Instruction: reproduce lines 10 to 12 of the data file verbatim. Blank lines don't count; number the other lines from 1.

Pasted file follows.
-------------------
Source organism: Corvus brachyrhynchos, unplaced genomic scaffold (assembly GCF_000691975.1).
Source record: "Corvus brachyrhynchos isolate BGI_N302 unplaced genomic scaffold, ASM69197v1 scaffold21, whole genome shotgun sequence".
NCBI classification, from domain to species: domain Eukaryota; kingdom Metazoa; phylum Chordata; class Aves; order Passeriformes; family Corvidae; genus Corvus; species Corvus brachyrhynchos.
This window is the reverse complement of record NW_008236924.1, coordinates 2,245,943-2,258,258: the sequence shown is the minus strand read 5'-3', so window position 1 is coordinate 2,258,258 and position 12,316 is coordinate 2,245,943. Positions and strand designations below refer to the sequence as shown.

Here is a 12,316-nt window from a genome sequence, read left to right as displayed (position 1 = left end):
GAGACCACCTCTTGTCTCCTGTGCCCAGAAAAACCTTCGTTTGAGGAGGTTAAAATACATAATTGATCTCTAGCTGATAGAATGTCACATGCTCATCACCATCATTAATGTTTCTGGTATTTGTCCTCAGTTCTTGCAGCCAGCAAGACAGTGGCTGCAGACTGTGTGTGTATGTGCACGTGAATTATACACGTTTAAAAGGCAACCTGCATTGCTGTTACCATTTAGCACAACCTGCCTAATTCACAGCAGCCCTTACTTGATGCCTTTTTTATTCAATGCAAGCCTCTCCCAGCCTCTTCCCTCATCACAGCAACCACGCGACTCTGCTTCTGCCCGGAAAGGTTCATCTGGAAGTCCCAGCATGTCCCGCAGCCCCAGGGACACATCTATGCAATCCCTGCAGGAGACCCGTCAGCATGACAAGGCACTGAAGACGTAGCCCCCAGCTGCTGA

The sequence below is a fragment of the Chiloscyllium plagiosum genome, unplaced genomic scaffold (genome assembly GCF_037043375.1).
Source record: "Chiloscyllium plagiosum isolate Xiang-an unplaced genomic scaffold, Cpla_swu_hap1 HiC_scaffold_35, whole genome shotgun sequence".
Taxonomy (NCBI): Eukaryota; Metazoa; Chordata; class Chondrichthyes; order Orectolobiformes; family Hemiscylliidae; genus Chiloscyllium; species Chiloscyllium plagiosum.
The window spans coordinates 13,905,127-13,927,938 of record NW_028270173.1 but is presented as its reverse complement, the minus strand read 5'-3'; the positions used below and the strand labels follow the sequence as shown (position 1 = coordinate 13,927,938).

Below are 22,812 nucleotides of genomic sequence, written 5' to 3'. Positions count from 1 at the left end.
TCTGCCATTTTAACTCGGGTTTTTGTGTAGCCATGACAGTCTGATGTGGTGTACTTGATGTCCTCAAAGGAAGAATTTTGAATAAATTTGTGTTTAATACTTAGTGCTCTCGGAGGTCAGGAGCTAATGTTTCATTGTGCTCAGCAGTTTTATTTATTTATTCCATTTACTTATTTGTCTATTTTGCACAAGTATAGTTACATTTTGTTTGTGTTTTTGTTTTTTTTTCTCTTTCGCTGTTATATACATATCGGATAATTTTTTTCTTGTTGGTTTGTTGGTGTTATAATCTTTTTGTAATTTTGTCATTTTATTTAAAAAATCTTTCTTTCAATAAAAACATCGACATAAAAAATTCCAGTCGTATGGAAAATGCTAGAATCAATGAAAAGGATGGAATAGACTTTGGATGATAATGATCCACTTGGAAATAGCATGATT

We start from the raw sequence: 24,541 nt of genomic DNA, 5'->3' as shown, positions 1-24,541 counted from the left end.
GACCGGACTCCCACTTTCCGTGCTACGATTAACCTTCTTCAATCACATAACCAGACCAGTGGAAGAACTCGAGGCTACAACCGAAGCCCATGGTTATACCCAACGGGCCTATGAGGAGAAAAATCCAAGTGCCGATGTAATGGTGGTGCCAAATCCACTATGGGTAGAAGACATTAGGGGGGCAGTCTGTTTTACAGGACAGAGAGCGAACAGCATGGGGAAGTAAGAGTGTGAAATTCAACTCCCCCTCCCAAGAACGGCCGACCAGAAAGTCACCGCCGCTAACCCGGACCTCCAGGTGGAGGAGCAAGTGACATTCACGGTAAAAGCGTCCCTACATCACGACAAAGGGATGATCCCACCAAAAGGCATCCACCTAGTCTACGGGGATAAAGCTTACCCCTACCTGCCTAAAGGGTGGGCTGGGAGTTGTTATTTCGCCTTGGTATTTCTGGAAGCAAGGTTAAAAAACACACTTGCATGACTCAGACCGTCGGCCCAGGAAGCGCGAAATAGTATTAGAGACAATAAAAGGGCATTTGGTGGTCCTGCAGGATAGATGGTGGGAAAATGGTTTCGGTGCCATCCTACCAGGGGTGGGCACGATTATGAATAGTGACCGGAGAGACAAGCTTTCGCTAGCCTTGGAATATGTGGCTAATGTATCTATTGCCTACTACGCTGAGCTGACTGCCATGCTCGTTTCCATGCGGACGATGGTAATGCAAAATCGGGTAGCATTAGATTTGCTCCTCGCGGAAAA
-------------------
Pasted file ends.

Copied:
The window spans coordinates 13,905,127-13,927,938 of record NW_028270173.1 but is presented as its reverse complement, the minus strand read 5'-3'; the positions used below and the strand labels follow the sequence as shown (position 1 = coordinate 13,927,938).

Below are 22,812 nucleotides of genomic sequence, written 5' to 3'. Positions count from 1 at the left end.
TCTGCCATTTTAACTCGGGTTTTTGTGTAGCCATGACAGTCTGATGTGGTGTACTTGATGTCCTCAAAGGAAGAATTTTGAATAAATTTGTGTTTAATACTTAGTGCTCTCGGAGGTCAGGAGCTAATGTTTCATTGTGCTCAGCAGTTTTATTTATTTATTCCATTTACTTATTTGTCTATTTTGCACAAGTATAGTTACATTTTGTTTGTGTTTTTGTTTTTTTTTCTCTTTCGCTGTTATATACATATCGGATAATTTTTTTCTTGTTGGTTTGTTGGTGTTATAATCTTTTTGTAATTTTGTCATTTTATTTAAAAAATCTTTCTTTCAATAAAAACATCGACATAAAAAATTCCAGTCGTATGGAAAATGCTAGAATCAATGAAAAGGATGGAATAGACTTTGGATGATAATGATCCACTTGGAAATAGCATGATT